The Delimitation Commission
- Delimitation literally means the act or process of fixing limits or boundaries of territorial constituencies in a country or a province having a legislative body.
- The job of delimitation is assigned to a Boundary Commission.
- Under Article 82 of the Constitution, the Parliament by law enacts a Delimitation Act after every census.
- After coming into force of the Act, the Central Government constitutes a Delimitation Commission.
- Delimitation Commissions have been constituted four times – 1952 , 1963 , 1973 and 2002.
- This Delimitation Commission demarcates the boundaries of the parliamentary constituencies as per the provisions of the Delimitation Act.
- The present delimitation of constituencies has been done on the basis of 2001 census figures under the provisions of the Delimitation Act, 2002.
- The present constituencies carved out on the basis of 2001 census will continue to be in operation till a census is done after 2026, per a 2002 amendment to the Constitution of India.
Read Part II: Explainer Part II | Role of the Election Commission of India, its members and its powers
Composition of the Commission
- Section 3 of the 2002 Act states that the Delimitation Commission will consist of three members:
- Chairperson of the Commission – A sitting or former judge of the Supreme Court, to be appointed by the Central Government
- Ex officio member- The Chief Election Commissioner or an Election Commissioner nominated by the Chief Election Commissioner
- Ex officio member- The State Election Commissioner of the concerned state.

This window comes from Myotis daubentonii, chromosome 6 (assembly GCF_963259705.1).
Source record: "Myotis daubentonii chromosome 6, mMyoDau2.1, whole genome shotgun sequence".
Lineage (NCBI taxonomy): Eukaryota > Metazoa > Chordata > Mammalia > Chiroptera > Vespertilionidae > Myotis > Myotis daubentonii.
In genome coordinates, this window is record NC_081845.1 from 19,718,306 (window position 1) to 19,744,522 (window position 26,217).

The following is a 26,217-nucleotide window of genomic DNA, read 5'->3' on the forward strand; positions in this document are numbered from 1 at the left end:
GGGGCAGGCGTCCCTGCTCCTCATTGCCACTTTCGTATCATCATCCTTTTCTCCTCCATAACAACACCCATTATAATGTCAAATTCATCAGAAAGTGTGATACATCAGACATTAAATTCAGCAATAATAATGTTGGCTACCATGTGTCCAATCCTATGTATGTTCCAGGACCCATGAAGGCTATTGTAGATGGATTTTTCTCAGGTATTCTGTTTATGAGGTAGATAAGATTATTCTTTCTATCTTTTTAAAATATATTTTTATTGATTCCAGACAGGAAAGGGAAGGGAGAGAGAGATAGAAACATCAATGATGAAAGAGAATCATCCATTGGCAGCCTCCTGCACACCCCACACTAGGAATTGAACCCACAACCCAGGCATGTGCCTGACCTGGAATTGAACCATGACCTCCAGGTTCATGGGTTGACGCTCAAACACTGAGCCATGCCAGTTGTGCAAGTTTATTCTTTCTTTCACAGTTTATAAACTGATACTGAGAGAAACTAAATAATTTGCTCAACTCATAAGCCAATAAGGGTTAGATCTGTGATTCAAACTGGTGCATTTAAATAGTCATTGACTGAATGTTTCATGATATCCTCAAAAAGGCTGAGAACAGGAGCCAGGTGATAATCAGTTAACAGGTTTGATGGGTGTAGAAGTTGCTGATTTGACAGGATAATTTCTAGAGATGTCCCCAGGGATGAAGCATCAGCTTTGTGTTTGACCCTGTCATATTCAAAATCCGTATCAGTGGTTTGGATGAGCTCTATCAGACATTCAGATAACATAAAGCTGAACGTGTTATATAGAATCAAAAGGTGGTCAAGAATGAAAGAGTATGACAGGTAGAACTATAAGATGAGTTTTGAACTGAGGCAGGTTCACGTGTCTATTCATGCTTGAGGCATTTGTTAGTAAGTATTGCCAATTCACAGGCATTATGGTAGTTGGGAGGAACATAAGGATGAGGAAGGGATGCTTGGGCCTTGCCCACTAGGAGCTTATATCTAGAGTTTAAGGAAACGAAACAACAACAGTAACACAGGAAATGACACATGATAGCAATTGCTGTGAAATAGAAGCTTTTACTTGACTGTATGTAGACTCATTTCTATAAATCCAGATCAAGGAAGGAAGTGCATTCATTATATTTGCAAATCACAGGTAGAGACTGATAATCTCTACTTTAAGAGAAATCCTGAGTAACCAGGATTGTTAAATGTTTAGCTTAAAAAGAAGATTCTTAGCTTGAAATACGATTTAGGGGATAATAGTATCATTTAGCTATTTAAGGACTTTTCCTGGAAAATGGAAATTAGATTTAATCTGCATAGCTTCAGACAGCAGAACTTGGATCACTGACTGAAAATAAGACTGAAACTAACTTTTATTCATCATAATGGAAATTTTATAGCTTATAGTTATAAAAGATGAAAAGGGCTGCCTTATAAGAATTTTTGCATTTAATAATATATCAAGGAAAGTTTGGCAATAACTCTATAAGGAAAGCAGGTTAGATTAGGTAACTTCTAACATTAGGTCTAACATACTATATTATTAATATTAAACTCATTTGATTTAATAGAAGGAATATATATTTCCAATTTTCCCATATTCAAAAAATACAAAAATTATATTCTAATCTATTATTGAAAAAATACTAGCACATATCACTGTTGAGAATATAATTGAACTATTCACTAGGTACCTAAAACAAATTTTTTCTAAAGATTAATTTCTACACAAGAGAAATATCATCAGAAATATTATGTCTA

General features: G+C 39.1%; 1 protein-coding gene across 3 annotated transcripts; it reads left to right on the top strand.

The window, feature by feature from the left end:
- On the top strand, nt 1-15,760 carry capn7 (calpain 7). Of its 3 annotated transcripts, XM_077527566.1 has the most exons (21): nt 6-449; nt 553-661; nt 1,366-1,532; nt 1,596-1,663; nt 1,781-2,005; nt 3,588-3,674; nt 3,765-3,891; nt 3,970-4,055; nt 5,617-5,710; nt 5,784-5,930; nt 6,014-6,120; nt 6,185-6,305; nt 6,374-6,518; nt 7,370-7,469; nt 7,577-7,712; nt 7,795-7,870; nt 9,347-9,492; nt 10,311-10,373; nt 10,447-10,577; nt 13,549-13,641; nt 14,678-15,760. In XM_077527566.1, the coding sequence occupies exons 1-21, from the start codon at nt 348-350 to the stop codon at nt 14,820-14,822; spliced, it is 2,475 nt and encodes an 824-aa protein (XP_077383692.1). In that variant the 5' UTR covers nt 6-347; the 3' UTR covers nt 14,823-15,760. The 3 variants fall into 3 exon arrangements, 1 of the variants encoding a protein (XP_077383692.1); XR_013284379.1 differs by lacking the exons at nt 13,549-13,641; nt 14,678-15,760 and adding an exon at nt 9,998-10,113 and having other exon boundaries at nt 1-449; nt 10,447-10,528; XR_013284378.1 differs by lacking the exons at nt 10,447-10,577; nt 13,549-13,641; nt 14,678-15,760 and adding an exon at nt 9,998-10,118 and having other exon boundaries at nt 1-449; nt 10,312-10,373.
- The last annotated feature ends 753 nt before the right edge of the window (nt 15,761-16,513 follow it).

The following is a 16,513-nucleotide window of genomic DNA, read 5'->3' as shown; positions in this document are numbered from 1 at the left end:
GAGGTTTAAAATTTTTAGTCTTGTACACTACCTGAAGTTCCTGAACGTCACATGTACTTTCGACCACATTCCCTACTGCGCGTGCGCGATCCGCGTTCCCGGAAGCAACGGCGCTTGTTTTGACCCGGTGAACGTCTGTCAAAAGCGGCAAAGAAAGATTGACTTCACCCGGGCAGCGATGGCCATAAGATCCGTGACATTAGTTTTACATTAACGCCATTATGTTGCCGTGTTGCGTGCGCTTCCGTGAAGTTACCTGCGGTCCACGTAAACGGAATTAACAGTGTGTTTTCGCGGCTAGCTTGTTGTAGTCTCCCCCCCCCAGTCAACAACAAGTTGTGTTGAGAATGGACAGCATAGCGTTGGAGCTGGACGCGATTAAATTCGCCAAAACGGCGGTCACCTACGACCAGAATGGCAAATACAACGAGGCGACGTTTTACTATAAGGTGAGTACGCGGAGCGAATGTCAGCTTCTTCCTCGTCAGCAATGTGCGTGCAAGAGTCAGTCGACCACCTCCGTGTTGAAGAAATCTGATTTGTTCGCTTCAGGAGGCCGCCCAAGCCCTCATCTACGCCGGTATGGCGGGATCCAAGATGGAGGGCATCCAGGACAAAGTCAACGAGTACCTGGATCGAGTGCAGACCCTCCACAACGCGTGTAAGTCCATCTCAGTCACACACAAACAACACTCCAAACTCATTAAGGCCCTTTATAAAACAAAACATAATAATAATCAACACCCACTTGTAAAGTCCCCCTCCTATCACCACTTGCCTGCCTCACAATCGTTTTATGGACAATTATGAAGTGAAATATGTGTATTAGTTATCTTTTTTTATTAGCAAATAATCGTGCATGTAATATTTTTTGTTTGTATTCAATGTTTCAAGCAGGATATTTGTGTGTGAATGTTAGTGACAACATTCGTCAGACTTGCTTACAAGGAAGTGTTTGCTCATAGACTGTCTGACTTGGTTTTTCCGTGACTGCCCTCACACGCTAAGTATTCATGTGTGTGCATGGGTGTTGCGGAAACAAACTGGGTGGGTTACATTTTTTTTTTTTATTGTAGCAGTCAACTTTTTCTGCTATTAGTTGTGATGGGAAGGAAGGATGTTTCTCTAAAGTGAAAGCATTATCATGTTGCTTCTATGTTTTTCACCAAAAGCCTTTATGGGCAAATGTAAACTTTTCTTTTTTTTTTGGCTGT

- Under section 5 of the Act, the Commission, each state will have 10 Associate members; five of whom will be members of the Lok Sabha from that state and five will be members of the Legislative Assembly of that state.
- The five MPs will be nominated by the Speaker of the House, and in the case of members of a Legislative Assembly, by the Speaker of that Assembly.
- Where less than five members of that state are members of the Lok Sabha, then all their MPs will be part of the commission along with five members from their legislative assembly.
- None of the associate members will have a right to vote or to sign any decision of the Commission.
- Under Article 329(1) of the Constitution, the validity of any law relating to the delimitation of constituencies or the allotment of seats to such constituencies, made or purporting to be made under Article 327 or Article 328, is not amenable to judicial review.
- Section 10(2) of the 2002 Act states that the orders by the Delimitation Commission will have the force of law and will not be called into question in any court.